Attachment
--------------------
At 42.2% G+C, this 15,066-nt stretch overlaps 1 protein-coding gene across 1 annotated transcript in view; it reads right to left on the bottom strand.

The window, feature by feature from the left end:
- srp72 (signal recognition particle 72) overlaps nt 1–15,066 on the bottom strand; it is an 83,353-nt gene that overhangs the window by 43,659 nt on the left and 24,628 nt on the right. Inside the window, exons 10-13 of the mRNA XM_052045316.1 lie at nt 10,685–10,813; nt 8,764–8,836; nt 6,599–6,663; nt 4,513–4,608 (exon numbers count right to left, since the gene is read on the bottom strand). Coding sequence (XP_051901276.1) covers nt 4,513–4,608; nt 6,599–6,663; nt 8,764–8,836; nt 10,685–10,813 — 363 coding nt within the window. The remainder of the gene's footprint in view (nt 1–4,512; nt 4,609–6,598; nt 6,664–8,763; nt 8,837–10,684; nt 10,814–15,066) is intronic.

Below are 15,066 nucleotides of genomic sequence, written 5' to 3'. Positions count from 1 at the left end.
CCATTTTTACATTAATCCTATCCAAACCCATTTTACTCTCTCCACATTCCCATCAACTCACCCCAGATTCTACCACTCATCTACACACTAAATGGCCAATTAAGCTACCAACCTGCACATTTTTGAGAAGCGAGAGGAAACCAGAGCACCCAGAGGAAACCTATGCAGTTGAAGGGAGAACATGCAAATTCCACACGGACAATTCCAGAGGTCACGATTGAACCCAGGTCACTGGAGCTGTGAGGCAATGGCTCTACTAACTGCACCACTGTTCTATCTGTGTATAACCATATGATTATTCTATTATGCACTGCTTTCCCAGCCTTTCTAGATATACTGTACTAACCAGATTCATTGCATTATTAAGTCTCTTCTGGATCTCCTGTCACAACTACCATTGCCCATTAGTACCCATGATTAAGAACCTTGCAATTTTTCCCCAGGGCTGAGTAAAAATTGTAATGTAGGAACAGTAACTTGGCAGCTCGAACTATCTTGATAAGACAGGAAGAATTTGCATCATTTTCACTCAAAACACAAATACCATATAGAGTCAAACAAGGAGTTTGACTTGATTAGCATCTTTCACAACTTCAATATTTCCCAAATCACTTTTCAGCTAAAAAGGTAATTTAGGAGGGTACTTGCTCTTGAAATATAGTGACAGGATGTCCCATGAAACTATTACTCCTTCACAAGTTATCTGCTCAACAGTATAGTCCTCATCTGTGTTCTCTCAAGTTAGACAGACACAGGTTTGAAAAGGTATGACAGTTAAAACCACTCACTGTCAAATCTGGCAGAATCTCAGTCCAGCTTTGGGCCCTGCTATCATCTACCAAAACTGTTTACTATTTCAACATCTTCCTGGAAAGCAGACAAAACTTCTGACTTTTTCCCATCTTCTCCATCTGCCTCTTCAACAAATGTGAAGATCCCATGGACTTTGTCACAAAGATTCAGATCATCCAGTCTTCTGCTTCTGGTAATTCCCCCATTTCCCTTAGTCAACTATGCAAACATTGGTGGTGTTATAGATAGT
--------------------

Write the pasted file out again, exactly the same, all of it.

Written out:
At 42.2% G+C, this 15,066-nt stretch overlaps 1 protein-coding gene across 1 annotated transcript in view; it reads right to left on the bottom strand.

The window, feature by feature from the left end:
- srp72 (signal recognition particle 72) overlaps nt 1–15,066 on the bottom strand; it is an 83,353-nt gene that overhangs the window by 43,659 nt on the left and 24,628 nt on the right. Inside the window, exons 10-13 of the mRNA XM_052045316.1 lie at nt 10,685–10,813; nt 8,764–8,836; nt 6,599–6,663; nt 4,513–4,608 (exon numbers count right to left, since the gene is read on the bottom strand). Coding sequence (XP_051901276.1) covers nt 4,513–4,608; nt 6,599–6,663; nt 8,764–8,836; nt 10,685–10,813 — 363 coding nt within the window. The remainder of the gene's footprint in view (nt 1–4,512; nt 4,609–6,598; nt 6,664–8,763; nt 8,837–10,684; nt 10,814–15,066) is intronic.

Below are 15,066 nucleotides of genomic sequence, written 5' to 3'. Positions count from 1 at the left end.
CCATTTTTACATTAATCCTATCCAAACCCATTTTACTCTCTCCACATTCCCATCAACTCACCCCAGATTCTACCACTCATCTACACACTAAATGGCCAATTAAGCTACCAACCTGCACATTTTTGAGAAGCGAGAGGAAACCAGAGCACCCAGAGGAAACCTATGCAGTTGAAGGGAGAACATGCAAATTCCACACGGACAATTCCAGAGGTCACGATTGAACCCAGGTCACTGGAGCTGTGAGGCAATGGCTCTACTAACTGCACCACTGTTCTATCTGTGTATAACCATATGATTATTCTATTATGCACTGCTTTCCCAGCCTTTCTAGATATACTGTACTAACCAGATTCATTGCATTATTAAGTCTCTTCTGGATCTCCTGTCACAACTACCATTGCCCATTAGTACCCATGATTAAGAACCTTGCAATTTTTCCCCAGGGCTGAGTAAAAATTGTAATGTAGGAACAGTAACTTGGCAGCTCGAACTATCTTGATAAGACAGGAAGAATTTGCATCATTTTCACTCAAAACACAAATACCATATAGAGTCAAACAAGGAGTTTGACTTGATTAGCATCTTTCACAACTTCAATATTTCCCAAATCACTTTTCAGCTAAAAAGGTAATTTAGGAGGGTACTTGCTCTTGAAATATAGTGACAGGATGTCCCATGAAACTATTACTCCTTCACAAGTTATCTGCTCAACAGTATAGTCCTCATCTGTGTTCTCTCAAGTTAGACAGACACAGGTTTGAAAAGGTATGACAGTTAAAACCACTCACTGTCAAATCTGGCAGAATCTCAGTCCAGCTTTGGGCCCTGCTATCATCTACCAAAACTGTTTACTATTTCAACATCTTCCTGGAAAGCAGACAAAACTTCTGACTTTTTCCCATCTTCTCCATCTGCCTCTTCAACAAATGTGAAGATCCCATGGACTTTGTCACAAAGATTCAGATCATCCAGTCTTCTGCTTCTGGTAATTCCCCCATTTCCCTTAGTCAACTATGCAAACATTGGTGGTGTTATAGATAGT